Tell your circle of close friends that you were barred from the library for reading too much, too soon, too quickly. Tell them that you’re embarrassed. Ask them to keep that a secret.
When you need to pretend to have read a specific book, do your best to keep it vague. Use a lot of adjectives, until you’ve impressed your audience with how deeply you’ve thought about the book. “ ‘Normal People’? I wouldn’t say normal at all, not one bit, I would say acerbic, blistering, chilling, devastating, explosive, faultless, gutting, honey-toned, insistent,” and so on.
If you meet a writer, say that you have a podcast about books. They will automatically proceed to tell you all about their latest book, during which it’s normal for you to remain completely silent. Remember what they say and repeat it to the next person you meet, even if that person is a medical professional at your next appointment. This way, your ophthalmologist will believe you’re a big reader.
Certainly wear glasses, or more than one pair. Bully the ophthalmologist into giving you a prescription, or two.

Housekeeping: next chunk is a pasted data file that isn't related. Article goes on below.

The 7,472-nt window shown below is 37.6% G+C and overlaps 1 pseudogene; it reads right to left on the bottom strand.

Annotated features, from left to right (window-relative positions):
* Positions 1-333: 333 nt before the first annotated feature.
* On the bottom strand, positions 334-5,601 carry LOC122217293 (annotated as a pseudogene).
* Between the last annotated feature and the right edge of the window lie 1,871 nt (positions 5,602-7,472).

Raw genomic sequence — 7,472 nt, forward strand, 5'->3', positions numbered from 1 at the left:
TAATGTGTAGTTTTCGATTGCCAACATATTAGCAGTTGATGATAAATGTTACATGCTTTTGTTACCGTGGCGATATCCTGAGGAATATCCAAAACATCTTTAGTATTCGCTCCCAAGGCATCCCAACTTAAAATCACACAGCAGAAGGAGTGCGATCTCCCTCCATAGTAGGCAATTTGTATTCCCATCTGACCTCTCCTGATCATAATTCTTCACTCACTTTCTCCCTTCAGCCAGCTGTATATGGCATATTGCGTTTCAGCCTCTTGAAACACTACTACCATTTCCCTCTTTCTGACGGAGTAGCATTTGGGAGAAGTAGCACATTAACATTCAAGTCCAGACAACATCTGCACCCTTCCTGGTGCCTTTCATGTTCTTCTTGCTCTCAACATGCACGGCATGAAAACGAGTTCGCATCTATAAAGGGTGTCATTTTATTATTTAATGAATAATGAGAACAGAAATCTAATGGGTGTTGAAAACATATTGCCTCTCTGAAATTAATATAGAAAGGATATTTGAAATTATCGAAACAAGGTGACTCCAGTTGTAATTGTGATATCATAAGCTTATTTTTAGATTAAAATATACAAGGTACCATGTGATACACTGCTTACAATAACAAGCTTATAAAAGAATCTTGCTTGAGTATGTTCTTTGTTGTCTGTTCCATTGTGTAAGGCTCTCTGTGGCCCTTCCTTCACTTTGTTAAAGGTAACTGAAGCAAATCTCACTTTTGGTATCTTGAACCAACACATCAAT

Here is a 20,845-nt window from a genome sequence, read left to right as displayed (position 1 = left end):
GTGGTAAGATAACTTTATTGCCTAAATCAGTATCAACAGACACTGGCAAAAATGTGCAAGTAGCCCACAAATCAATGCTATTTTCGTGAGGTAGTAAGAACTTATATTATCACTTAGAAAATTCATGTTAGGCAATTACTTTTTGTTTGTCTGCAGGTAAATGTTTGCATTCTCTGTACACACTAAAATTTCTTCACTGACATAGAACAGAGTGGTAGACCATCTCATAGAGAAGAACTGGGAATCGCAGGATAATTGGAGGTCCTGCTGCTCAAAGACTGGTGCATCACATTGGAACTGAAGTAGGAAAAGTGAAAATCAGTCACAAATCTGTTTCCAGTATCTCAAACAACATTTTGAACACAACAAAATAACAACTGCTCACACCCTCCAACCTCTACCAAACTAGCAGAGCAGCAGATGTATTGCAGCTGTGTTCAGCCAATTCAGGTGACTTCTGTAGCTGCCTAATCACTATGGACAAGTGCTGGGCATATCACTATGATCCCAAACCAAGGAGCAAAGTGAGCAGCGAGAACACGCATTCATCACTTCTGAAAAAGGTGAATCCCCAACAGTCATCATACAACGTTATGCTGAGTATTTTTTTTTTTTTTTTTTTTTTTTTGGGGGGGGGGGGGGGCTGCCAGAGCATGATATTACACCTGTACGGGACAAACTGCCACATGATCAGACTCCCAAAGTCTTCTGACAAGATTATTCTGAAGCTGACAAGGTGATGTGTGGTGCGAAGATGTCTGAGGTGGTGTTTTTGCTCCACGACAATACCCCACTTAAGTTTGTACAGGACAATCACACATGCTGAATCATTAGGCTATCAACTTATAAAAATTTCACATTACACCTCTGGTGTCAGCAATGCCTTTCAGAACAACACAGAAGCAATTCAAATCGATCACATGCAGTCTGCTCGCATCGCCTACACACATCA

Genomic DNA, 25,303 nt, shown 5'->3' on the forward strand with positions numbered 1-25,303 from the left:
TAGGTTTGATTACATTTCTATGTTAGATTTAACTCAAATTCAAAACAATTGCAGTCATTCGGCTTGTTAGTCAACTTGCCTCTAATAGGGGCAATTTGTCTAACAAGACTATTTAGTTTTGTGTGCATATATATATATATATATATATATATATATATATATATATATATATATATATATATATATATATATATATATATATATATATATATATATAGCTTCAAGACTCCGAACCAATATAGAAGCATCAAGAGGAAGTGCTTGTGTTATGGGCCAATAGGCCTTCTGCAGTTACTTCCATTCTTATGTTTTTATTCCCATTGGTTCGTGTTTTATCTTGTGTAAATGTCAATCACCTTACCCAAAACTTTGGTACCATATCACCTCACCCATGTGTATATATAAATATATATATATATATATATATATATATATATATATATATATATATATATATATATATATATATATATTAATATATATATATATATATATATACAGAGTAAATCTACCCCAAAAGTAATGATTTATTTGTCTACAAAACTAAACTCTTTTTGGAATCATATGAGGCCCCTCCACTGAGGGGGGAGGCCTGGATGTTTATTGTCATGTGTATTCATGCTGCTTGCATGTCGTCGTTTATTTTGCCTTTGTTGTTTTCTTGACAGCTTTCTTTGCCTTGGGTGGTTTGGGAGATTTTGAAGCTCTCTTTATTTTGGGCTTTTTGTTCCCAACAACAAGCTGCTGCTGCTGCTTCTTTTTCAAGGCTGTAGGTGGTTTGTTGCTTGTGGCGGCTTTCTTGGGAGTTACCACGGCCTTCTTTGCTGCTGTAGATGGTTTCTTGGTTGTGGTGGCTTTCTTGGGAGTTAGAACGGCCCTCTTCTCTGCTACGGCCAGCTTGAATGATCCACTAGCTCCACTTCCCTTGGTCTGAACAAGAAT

Buy books all of the time from a wide range of sources. Buy used books and preorder books to insure that you have a constant supply of books from the past and the future.
Keep books in prominent places throughout your home and stable. One by the toilet, a couple in the toaster, a bunch crammed into your pony’s saddlebags.
Carry a book around. Bring one with you in those long lines where you catch covid while waiting to find out if you have covid. Keep shifting your purse with the heavy book in it from shoulder to shoulder as you stand among the coughing and watch forty-five minutes of Instagram Reels featuring body-positive women eating different types of buttered toast.
Download a number of audiobooks so that when you’re stuck on the F train you can be sure to listen to Adele on repeat.
Set up an aggressively prolific profile on Goodreads. Username suggestions include YepIRedDat69 and HogwartsMoreLikeHogBooks.
When someone asks if you have read a particular book, quickly scream, “Yes!” Go on to say that it was good and that you liked the characters and the font. Ominously add, “I mean, it’s more timely than ever when you think about . . . all this.” Waggle your eyebrows. Flip the interrogation around and ask the person if they have read any other books. Let them talk for a while before you excuse yourself by saying that you think you heard your husband’s motorbike outside.
Take photos of your books and post them on social media captioned with the weeping emoji. Buy a pretty matcha tea with a heart in the foam and place it close to a book. Capture a handsome man’s out-of-focus shoulders in the background.
Write a book. Nothing will make you seem more like a reader than being a writer. Be careful not to read your own book too often, but do try to go over it once or twice before it’s published.